How does your productivity measure up?

November 22, 1999

Here's where you can find out. Our Continuing Survey shows you how your work schedule compares to that of colleagues in the same specialty and practice type.

How does your productivity measure up?

Here's where to find out. Our latest survey results letyou compare your patient load and work hours with those of colleagues inyour specialty, region, and practice type.

By Susan Harrington Preston, Senior Associate Editor

Surprise! You're probably not working any longer than you were 10 yearsago.

That's the biggest finding of our 1999 Continuing Survey, which pollsMDs and DOs in office-based private practice. Some doctors even saw theirmedian work week drop. For example, nonsurgical specialists reducedtheir workweeks from 60 hours in 1989 to 56 in 1999. FPs, GPs, internists,and pediatricians not only worked longer hours 10 years ago, but they alsosaw more patients than in 1999. Ob/gyns are working as long as they werea decade ago, but they're seeing fewer patients.

These findings suggest that some doctors are working smarter rather thanlonger. For instance, cardiologists see more patients per week than theydid in 1989, even though they work the same number of hours. General andorthopedic surgeons are spending about the same amount of time at work,but they performed many more major operations in 1998 than they did a decadebefore (103 more for general surgeons and 43 more for orthopedic surgeons).

Among the nine specialties we've analyzed, cardiologists, gastroenterologists,and ob/gyns work the longest, if only slightly—a median of 61 hoursper week. But pediatricians see the most patients per week—135—followedclosely by FPs, at 134.

A full 11 percent of ob/gyns work 90 hours or more per week, up from9 percent in 1996, when we last looked at productivity. At the same time,more ob/gyns are working less than 40 hours: 9 percent in 1999, up from7 percent in 1996.

Internists did 50 percent more comprehensive diagnostic histories andphysical exams in 1998 than FPs, and three times as many as GPs.

Where a doctor toils influences his work habits. Those practicing inthe Midwest report the most patient visits per week, followed closely bydoctors in the South. Doctors in the Great Lakes region—Illinois, Indiana,Michigan, Ohio, and Wisconsin—work the longest hours. Although suburbanphysicians work one more hour per week than those in any other type of community,rural doctors have the most patient encounters.

As you suspected, managed care makes more work. Doctors with 80 to 99percent of their patients in HMOs and PPOs report 12 percent more officeand hospital visits per week than those with fewer than 10 percent of theirpatients in managed care.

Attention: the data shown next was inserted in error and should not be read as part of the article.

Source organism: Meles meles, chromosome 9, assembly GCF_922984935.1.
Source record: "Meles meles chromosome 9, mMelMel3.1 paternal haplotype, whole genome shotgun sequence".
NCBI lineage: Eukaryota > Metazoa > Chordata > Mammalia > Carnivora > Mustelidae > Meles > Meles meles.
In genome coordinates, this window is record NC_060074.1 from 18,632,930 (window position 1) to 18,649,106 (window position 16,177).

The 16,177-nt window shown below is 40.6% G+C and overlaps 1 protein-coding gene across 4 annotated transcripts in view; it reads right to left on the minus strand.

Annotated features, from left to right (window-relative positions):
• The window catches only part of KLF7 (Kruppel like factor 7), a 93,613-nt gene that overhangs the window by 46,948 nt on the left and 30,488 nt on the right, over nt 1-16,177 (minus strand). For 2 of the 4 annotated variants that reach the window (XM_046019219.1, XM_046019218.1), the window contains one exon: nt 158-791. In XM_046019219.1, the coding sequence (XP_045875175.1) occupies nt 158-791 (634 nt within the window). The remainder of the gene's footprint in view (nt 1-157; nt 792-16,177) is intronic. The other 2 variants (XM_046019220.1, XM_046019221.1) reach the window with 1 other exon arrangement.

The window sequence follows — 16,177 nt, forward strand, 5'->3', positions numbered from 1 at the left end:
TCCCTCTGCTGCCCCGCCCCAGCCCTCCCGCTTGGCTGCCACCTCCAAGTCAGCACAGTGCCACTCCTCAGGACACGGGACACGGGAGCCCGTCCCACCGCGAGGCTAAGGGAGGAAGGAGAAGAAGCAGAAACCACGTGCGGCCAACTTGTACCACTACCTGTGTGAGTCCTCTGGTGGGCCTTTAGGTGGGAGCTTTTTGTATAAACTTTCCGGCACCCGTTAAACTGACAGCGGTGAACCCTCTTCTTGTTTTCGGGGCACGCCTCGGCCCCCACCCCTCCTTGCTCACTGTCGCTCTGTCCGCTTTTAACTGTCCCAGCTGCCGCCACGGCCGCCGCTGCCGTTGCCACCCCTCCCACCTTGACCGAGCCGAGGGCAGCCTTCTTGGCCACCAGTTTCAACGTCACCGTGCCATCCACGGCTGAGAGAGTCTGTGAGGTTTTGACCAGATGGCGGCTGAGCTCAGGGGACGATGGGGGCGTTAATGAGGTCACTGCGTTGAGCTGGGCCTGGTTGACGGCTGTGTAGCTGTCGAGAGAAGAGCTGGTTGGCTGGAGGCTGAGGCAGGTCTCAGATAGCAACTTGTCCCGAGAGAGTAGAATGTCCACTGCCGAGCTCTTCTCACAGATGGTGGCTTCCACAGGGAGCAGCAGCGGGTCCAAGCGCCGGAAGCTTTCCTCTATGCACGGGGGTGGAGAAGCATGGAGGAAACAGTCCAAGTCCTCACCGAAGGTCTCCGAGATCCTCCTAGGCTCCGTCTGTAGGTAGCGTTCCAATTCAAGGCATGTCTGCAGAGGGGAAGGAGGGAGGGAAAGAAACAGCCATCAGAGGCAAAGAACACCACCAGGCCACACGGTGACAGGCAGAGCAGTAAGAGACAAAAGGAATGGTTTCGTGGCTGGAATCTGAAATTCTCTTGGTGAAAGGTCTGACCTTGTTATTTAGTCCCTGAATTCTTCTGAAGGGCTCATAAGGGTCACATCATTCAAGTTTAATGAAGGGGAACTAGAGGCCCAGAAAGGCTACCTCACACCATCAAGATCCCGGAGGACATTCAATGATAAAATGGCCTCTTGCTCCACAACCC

Group size and specialty mix make little difference in the length ofthe workweek, but these factors do affect patient-visit rates. Both soloistsand physicians in groups of 25 to 49 put in practically the same numberof hours a week—56 and 57, respectively. But soloists see a median94 patients, while the group physicians see 107. Weekly patient-visit ratesare highest in groups of five to nine, where physicians log a median 116office and hospital visits. Doctors in partnerships of four to nine aren'tfar behind, at 115.

Does gender matter? Somewhat. Women doctors in general work fewer hours,and they also see fewer patients.

Use the following charts and tables to compare your productivity figuresagainst those of your colleagues. For information about how the survey wasdone, see the Sept. 20, 1999, issue.

  

How hours worked and patient visits vary by specialty . . .

¹Hours worked refers to time spent in all professional activities.² Total patient visits are the number of times the physician saw patientsin the office, hospital, and at other locations. Figures for total patientvisits exclude pathologists. Data in this and the charts and tables thatfollow apply to individual office-based MDs and DOs during a typical weekin the spring of 1999, unless otherwise stated. All figures are medians.Source: the Medical Economics Continuing Survey.

  

By region . . .

  

By practice location . . .

  

By proportion of managed care patients . . .

  

And by practice size and type

  

Ranges of hours worked in nine specialties

Because of rounding, percentages may not total 100.

  

Ranges of patient-visit rates by specialty

*Less than 1 percent. Because of rounding, percentages may not total100.

  

Where doctors see most patients

¹Excludes anesthesiologists, emergency physicians, pathologists,and radiologists. ²Excludes pathologists and radiologists. Figuresare median visits per week.

  

Who did the most histories and physicals

Figures are for 1998. Data exclude respondents who reported not doingthe stated services. Because of rounding, percentages may not total 100.

  

Are you working harder than you were 10 years ago?

 

Figures are medians.

  

Women vs men in selected specialties

Figures are medians.



Carol Pincus, ed. . How does your productivity measure up?.

Medical Economics

1999;22:54.